The technical session Collaboration in Diverse Contexts will feature three presentations. See the schedule for details on when and where to go.
Quality is a Verb: The Operationalization of Data Quality in a Citizen Science Community
S. Andrew Sheppard, Loren Terveen
Citizen science is becoming more valuable as a potential source of environmental data. Involving citizens in data collection has the added educational benefits of increased scientific awareness and local ownership of environmental concerns. However, a common concern among domain experts is the presumed lower quality of data submitted by volunteers. In this paper, we explore data quality assurance practices in River Watch, a community-based monitoring program in the Red River basin. We investigate how the participants in River Watch understand and prioritize data quality concerns. We found that data quality in River Watch is primarily maintained through universal adherence to standard operating procedures, but there remain areas where technological intervention may help. We also found that rigorous data quality assurance practices appear to enhance rather than hinder the educational goals of the program. We draw implications for the design of quality assurance mechanisms for River Watch and other citizen science projects.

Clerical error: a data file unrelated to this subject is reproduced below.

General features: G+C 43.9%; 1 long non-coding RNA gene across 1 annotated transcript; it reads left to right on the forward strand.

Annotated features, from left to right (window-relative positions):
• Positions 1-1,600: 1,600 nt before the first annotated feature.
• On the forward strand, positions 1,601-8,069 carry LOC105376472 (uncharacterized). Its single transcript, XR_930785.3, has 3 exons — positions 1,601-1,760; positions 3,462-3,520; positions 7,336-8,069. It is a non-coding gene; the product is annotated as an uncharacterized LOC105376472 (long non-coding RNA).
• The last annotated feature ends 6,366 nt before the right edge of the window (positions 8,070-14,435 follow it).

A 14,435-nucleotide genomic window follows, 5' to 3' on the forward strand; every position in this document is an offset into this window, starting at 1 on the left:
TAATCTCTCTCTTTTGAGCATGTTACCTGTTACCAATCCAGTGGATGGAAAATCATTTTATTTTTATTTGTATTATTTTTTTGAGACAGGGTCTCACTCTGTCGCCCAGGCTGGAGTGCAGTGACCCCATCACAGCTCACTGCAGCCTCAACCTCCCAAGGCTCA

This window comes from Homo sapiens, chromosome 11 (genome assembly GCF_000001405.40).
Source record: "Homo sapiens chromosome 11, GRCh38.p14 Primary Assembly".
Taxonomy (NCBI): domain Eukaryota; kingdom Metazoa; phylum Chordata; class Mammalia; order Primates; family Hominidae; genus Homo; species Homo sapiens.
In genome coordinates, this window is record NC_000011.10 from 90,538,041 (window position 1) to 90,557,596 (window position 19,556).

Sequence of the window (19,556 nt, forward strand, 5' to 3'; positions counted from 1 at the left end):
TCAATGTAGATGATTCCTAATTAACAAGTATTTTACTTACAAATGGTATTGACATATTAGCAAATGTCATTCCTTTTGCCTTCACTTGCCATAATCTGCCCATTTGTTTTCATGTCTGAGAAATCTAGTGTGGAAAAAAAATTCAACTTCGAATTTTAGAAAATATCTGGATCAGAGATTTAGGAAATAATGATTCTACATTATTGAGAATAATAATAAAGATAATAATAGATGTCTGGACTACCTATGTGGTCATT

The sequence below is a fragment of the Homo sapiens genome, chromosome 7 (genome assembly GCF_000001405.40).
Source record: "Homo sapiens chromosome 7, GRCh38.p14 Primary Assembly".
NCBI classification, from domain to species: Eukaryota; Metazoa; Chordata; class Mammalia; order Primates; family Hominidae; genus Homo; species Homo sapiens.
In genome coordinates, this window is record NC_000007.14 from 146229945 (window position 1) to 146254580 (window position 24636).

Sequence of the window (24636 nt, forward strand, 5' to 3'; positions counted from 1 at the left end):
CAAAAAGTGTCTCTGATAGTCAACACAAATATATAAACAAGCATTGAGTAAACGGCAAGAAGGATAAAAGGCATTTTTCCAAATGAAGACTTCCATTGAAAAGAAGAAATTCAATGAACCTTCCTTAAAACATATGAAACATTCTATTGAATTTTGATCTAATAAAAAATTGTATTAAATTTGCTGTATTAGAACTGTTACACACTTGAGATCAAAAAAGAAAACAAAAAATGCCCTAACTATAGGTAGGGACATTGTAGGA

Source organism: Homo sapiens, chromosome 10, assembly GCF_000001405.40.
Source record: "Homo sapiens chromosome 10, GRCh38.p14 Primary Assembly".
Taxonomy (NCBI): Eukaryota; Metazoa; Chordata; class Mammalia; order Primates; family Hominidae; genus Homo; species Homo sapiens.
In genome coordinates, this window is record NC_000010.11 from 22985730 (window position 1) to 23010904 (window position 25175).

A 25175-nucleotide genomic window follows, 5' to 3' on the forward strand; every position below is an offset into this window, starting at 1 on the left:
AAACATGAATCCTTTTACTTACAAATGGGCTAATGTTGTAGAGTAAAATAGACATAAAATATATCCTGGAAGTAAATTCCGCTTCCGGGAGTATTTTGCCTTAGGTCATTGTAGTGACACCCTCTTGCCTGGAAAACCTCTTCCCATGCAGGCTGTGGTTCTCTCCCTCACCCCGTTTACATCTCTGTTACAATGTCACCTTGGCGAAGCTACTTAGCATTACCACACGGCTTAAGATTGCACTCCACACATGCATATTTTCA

Online and Offline Interactions in Online Communities
Wyl McCully, Cliff Lampe, Chandan Sarkar, Alcides Velasquez, Akshaya Sreevinasan
Online communities, while primarily enacted through technology-mediated environments, can also include offline meetings between members, promoting interactivity and community building. This study explores the offline interactions of online community members and its subsequent impact on online participation. We argue that offline interactions have a counterintuitive impact on online participation. Although these offline interactions strengthen relationships, these relationships undermine the community’s sustainability in terms of site participation. Participation has been defined as contribution of content to the online community. A multi-method analysis technique using content analysis, qualitative interviews, and server level quantitative data of users in Everything2.com supports our claim.
Don’t Leave Me Alone: Effectiveness of a Framed Wiki-Based Learning Activity
Nikolaos Tselios, Panagiota Altanopoulou,Vassilis Komis
In this paper, the effectiveness of a framed wiki-based learning activity is examined. A one-group pretest–posttest design was conducted towards this aim. The study involved 146 first year university students of a Greek Education Department using wikis to learn basic aspects and implications of search engines in the context of a first year course entitled “Introduction to ICT”. Data analysis showed significant improvement in learning outcomes, in particular for students with low initial performance. The average students’ questionnaire score jumped from 38.6% to 55%. In addition, a positive attitude towards using wikis in their project was expressed by the students. The design of the activity, the context of the study and the results obtained are discussed in detail.